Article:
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Identification of differential duodenal gene expression levels and microbiota abundance correlated with differences in energy utilisation in chickens

journal contribution
posted on 06.12.2017, 00:00 by B Konsak, Dragana StanleyDragana Stanley, V Haring, M Geier, R Hughes, G Howarth, T Crowley, R Moore
Among the terrestrial production animals, chickens are the most efficient users of energy. Apparentmetabolisable energy (AME) is a measure of energy utilisation efficiency representing the difference between energyconsumed and energy lost via the excreta. There are significant differences in the energy utilisation capability of individualbirds that have a similar genetic background and are raised under identical conditions. It would be of benefit to poultryproducers if the basis of these differences could be understood and the differences minimised. We analysed duodenal geneexpression and microbiota differences in birds with different energy utilisation efficiencies. Using microarray analysis,significant differences were found in duodenal gene expression between high- and low-AME birds, indicating that level ofcell turnover may distinguish different groups of birds. High-throughput sequencing of bacterial 16S rRNAgenes indicatedthat duodenal microbiota was dominated by Lactobacillusspecies and two operational taxonomic units, identified aslactobacilli species, were found to be more abundant (P<0.05) in low-AME birds. The present study has identified geneexpression and microbiota properties that correlate with differences in AME; further studies will be required to investigatethe causal relationships.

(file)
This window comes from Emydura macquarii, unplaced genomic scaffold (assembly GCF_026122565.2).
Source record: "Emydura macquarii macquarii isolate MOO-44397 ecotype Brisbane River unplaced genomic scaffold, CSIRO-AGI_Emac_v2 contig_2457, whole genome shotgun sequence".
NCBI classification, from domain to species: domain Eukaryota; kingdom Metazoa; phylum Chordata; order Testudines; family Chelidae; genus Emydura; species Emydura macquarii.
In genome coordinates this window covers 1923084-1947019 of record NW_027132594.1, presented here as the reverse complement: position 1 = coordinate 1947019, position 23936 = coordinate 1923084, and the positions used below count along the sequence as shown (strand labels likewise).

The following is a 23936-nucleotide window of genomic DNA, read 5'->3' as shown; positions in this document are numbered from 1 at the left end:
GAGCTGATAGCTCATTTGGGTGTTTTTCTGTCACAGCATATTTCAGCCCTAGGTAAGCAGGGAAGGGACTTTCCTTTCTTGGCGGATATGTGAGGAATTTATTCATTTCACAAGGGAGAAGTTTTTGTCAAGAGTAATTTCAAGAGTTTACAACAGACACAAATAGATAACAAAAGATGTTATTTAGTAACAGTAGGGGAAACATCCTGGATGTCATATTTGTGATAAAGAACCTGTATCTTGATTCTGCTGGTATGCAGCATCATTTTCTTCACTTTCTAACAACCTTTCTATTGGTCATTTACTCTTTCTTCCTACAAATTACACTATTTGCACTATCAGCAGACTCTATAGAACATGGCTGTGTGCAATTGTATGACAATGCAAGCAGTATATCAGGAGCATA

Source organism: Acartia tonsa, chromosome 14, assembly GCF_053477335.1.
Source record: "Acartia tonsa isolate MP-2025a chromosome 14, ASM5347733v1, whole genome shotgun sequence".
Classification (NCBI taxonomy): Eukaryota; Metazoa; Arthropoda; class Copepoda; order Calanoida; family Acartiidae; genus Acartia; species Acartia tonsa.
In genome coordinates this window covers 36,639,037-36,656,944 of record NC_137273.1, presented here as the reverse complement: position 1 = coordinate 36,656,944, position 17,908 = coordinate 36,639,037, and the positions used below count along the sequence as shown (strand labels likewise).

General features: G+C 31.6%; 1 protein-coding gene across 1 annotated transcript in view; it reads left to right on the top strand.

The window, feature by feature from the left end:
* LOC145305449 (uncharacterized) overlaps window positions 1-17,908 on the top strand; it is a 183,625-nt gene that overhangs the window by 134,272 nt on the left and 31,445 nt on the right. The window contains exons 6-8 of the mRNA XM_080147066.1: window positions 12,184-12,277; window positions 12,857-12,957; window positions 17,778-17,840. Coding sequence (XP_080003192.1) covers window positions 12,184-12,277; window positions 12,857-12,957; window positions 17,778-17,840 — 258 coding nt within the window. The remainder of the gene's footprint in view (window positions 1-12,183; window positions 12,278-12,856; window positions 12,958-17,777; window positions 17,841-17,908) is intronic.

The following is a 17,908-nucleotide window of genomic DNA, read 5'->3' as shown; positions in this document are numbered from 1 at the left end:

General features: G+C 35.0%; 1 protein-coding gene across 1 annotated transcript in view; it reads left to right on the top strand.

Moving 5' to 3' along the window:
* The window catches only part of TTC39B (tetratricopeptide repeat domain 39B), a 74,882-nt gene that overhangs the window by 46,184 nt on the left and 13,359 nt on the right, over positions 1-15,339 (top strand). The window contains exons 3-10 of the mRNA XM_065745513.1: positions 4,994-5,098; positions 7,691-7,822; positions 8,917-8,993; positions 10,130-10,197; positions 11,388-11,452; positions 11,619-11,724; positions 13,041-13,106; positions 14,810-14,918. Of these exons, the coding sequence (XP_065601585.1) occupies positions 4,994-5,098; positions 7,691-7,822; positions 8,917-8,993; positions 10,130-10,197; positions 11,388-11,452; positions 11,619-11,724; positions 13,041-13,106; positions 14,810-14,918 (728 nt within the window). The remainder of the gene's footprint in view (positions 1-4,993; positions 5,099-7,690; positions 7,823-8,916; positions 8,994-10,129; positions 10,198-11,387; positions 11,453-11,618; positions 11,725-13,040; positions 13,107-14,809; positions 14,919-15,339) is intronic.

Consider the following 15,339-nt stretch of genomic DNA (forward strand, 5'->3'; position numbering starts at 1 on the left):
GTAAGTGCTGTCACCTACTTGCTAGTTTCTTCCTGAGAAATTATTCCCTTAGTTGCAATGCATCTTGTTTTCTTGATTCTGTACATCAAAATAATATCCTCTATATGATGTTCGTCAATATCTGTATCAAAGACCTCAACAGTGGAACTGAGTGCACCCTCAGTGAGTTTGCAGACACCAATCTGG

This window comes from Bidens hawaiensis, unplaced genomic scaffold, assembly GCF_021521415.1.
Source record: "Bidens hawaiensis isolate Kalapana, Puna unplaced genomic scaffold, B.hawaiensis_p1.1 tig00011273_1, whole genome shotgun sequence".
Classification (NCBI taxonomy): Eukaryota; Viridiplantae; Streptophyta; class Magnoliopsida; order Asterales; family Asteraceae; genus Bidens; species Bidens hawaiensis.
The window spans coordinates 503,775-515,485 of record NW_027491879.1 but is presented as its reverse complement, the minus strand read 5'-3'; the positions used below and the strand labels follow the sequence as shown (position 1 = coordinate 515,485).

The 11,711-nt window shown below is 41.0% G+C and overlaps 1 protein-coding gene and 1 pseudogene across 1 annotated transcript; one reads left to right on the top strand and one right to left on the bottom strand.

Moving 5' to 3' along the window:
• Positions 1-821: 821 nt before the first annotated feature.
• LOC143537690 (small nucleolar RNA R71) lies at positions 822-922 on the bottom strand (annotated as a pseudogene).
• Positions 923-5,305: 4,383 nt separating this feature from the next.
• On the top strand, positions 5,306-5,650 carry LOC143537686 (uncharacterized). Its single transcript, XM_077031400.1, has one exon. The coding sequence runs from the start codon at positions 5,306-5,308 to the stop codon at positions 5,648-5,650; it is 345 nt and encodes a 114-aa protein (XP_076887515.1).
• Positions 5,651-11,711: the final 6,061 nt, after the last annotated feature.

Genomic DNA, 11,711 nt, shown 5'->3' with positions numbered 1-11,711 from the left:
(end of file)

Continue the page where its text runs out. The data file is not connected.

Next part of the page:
History

Volume

53

Issue

12

Start Page

1269

End Page

1275

Number of Pages

7

ISSN

1836-0939

Location

Australia

Publisher

CSIRO Publishing

Language

en-aus

Peer Reviewed

Yes

Open Access

No

External Author Affiliations

CSIRO (Australia); Pig and Poultry Production Institute; School of Medical and Applied Sciences (2013- ); TBA Research Institute; University of Adelaide;

Era Eligible

Yes

Journal

Animal production science.

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